Although ginger tea is available in packs, using the root is preferable.
- Peeling and cleaning the ginger root are good places to start. By doing this, your cat will only consume the root’s essential nutrients while avoiding skin or other debris.
- The root should next be chopped into pieces no larger than a third of a teaspoon. It works well with a 1/4 teaspoon.
- Thereafter, boil the roots in water for 15 to 20 minutes before letting them settle. This enables the taste to envelop the water and infuse it uniformly.
Give them the tea in little doses once it has cooled to a temperature where cats can safely drink it. Every couple of hours, giving them a spoonful or two to drink is normally advised.
To avoid giving larger cats (those weighing above 9 pounds) too much, splitting their body weight into fifths is advisable.
Even though it can be tempting to give your cat ginger tea immediately after they throw up, it’s preferable to wait a little while.
6. Use Mineral Oil
Utilizing mineral oil is yet another all-natural remedy you may try to aid your cat with vomiting.
Mineral oil is an excellent option since most vomiting is caused by hairballs rather than the food itself. It can help cats get rid of hairballs. This may be seen as more of a preventative step than a response.
Add a tiny bit (about a teaspoon) to your cat’s food, and let it take care of the rest. It has been demonstrated to be an effective at-home treatment. This can also help you avoid spending too much on meals designed to prevent hairballs.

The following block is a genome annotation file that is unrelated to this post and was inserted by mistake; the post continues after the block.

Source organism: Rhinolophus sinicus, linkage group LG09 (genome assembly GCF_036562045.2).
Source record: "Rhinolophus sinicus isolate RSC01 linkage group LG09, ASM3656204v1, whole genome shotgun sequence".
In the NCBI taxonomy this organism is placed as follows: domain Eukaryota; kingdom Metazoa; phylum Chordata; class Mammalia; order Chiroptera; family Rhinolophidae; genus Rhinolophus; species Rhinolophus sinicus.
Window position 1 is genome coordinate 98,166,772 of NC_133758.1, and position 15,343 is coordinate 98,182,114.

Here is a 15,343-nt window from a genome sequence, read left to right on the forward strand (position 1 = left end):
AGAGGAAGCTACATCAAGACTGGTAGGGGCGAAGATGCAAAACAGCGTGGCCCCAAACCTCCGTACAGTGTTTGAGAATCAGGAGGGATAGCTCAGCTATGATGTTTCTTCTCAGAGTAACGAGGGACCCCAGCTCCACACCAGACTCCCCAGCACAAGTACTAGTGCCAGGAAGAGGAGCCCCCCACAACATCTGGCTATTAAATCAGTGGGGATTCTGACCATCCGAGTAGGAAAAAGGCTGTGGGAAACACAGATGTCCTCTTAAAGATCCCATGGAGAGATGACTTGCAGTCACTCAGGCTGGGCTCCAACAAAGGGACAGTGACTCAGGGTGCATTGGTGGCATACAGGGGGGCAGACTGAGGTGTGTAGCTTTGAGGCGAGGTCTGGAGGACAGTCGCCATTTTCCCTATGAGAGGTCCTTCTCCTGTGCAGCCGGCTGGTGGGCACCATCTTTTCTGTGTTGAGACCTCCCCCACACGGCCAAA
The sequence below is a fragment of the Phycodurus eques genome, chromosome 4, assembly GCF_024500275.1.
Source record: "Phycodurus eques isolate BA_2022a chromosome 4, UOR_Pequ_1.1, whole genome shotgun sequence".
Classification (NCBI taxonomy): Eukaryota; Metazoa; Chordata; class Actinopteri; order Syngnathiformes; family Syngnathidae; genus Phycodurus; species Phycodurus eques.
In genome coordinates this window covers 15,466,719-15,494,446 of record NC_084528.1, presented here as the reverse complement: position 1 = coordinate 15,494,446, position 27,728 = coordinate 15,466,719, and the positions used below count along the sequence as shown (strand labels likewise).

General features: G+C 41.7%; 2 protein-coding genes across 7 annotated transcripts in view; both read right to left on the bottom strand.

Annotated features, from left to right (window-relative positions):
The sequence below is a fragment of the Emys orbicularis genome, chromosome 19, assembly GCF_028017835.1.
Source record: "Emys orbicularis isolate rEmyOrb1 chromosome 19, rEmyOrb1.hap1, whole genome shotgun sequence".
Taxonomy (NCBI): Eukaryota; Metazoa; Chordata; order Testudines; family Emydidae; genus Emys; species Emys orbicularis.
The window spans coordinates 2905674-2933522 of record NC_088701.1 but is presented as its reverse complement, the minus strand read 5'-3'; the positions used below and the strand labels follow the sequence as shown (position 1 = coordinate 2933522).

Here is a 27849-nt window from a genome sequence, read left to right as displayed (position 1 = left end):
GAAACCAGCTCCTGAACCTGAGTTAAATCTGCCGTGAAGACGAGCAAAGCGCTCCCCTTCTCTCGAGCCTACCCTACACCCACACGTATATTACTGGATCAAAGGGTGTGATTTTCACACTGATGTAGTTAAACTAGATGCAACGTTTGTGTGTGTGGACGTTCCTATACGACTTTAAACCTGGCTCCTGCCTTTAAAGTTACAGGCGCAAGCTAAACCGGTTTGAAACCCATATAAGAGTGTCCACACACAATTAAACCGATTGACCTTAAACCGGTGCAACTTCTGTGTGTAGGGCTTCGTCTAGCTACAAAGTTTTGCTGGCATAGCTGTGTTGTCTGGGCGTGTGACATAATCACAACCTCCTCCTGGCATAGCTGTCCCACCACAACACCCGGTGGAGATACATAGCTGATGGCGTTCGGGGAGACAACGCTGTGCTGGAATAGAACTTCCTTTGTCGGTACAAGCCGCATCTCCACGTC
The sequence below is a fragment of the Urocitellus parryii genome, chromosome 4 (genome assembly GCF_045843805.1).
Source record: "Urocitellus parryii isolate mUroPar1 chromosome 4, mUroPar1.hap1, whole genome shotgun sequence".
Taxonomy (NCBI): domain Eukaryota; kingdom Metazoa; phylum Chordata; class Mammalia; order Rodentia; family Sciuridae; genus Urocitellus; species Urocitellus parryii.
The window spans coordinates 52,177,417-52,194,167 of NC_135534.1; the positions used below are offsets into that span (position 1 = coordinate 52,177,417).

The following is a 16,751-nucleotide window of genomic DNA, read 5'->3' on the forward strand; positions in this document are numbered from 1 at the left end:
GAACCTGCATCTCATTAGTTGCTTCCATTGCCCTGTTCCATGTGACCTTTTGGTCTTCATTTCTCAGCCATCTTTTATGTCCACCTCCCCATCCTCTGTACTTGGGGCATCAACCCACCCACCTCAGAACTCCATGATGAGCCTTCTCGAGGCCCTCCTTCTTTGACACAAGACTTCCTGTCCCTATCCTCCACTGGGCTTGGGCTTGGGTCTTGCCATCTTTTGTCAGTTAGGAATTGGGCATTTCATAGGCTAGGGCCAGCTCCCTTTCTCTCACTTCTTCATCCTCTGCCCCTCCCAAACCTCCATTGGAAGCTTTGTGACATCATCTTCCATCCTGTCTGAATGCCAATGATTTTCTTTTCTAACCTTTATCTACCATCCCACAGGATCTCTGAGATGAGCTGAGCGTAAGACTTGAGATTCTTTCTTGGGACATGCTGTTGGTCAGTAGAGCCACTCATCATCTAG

Consult a vet before you give your cat mineral oil. Some cats do not react well to this home remedy.
Frequently Asked Questions
Does catnip settle a cat’s stomach?
Catnip can help cats in small doses, especially if they are vomiting or having diarrhea. However, too much catnip will make their tummies even more upset.
What do vets give cats for upset stomach?
Veterinarians generally rely on anti-nausea medication in oral form or as an injection. Your vet may also suggest bland food or fasting until the cat stops exhibiting symptoms.
Can I give my cat baking soda for upset stomach?
Baking soda is a harmful substance for cats and dogs. Do not rely on this to resolve your cat’s vomiting.
What Are Some Best Home Remedies for Vomiting Cats?
Cats frequently vomit without any major issues. However, keep in mind that while vomiting is a reasonably normal issue for cats, it shouldn’t happen frequently.
Therefore, even if your cat’s vomiting isn’t extreme, take them to the clinic if you find them doing so frequently.